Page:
Health Content is Rapidly Losing Its Value


The dismal state of the news publishing business is well known.  The competition in online news has become so intense that users now expect to receive general news for free.  It’s not a stretch to say that news stories that report the latest medical research results fall in the same category (and constitute the majority of health stories in general news outlets).  


This trend isn’t unique to news or health content.  All digital content is becoming commoditized.  Why?  The answer is complex, driven mainly by technology.  Good quality digital publishing systems are available for free (e.g., WordPess, open source CMS systems), thereby eliminating the cost of production and replication,  and distribution costs have been driven down to near zero with Web distribution.  These factors combine to reduce the barriers to entry, and as a result, the volume of digital content has exploded.  Marketers are giving away content to promote their goods and services; citizen journalists are blogging, texting, and Tweeting; and social media tools have made it relatively easy to build an audience for content.  Publishers, whose product is content, have to give away some of it to draw in users, but too often seem confused about what content to give away and what content to retain as premium content. 


This commoditization phenomenon isn’t contained to publishers.  As pointed out by Tom H. Lee, MD in a provocative article, “Commodifying Content Through IT: Could Physicians Be Next” in iHealthBeat last month, physicians are experiencing commoditization, too. Dr. Lee (who headed content development for Epocrates in its early days) posits that once the knowledge of doctors is encoded in computerized clinical decision support systems, the value of the physician who once had controlled access to the same information will decline.

Take for example, the use of nurse practitioners and other non-physician clinicians for many relatively routine tasks previously carried out by doctors.  Minute-Clinics and the like are prime examples where order sets are used to diagnose and treat common conditions.  (See Harry Bliss cartoon: The doctor’s nurse’s nurse practitioner will see you now).  Even self-diagnostic systems for patient use will become more commonplace over time as clinical decision support systems improve and gain acceptance as reliable diagnostic tools.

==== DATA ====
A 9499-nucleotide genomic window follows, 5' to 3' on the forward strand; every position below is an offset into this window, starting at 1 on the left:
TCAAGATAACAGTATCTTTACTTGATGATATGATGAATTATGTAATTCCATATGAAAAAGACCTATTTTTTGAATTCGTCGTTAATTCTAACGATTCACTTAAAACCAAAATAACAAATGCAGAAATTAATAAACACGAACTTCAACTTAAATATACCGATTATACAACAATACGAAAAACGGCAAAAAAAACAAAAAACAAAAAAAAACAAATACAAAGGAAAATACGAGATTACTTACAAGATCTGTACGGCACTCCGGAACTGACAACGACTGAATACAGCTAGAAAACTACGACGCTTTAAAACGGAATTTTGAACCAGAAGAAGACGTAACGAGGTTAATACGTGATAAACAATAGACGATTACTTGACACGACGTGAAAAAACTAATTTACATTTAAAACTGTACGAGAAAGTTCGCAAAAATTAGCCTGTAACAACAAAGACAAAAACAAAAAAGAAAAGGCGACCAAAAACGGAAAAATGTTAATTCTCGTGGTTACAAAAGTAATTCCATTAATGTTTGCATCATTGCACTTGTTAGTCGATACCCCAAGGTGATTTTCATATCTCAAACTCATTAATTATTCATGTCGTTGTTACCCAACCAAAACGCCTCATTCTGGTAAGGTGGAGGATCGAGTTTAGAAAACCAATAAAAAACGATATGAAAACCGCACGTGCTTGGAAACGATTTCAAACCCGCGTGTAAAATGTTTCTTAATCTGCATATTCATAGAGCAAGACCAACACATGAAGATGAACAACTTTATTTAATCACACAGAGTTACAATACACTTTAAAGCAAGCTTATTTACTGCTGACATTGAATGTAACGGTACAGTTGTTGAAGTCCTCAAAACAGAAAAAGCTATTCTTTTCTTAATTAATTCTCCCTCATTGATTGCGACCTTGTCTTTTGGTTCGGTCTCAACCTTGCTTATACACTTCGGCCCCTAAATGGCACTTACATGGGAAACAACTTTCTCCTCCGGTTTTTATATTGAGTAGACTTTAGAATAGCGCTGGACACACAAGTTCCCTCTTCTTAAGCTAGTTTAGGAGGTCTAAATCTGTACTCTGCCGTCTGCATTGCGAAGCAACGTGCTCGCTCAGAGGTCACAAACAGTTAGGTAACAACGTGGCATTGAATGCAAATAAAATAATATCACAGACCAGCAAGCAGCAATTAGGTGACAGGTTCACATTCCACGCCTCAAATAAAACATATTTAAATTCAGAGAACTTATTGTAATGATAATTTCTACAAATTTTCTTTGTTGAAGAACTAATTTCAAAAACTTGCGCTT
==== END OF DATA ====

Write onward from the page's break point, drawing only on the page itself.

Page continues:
Okay, so let’s accept that health news content is a commodity.  What about more specialized health content, such as fulltext journal articles, drug information, books, and other reference materials?  The evidence indicates these categories are approaching commodity status, too.  How fast they are de-valued depends on how easy it is to recreate or reproduce the information and other barriers to entry. 


In today’s market we’re often willing to pay to find content, but not for the content itself.  Rewards for creating content are declining relative to the rewards of creating new technology for processing content. 


What should health content publishers - and healthcare professionals - be doing to maintain their value in the face of technology-driven commoditization?  In short, they need to “move up the value chain”.  Sometimes just aggregating related content and making it accessible at the point of need is sufficient added-value to extract a premium.[1]  Other times, investing in creating sophisticated workflow tools or analytic engines that integrate content with IT to guide users to optimal solutions may be necessary to produce sufficient value in today’s market.  So when it comes to technology, publishers need to embrace the opportunities to enhance their content and expertise with appropriate technology and make IT their friend before fear of technology defeats them.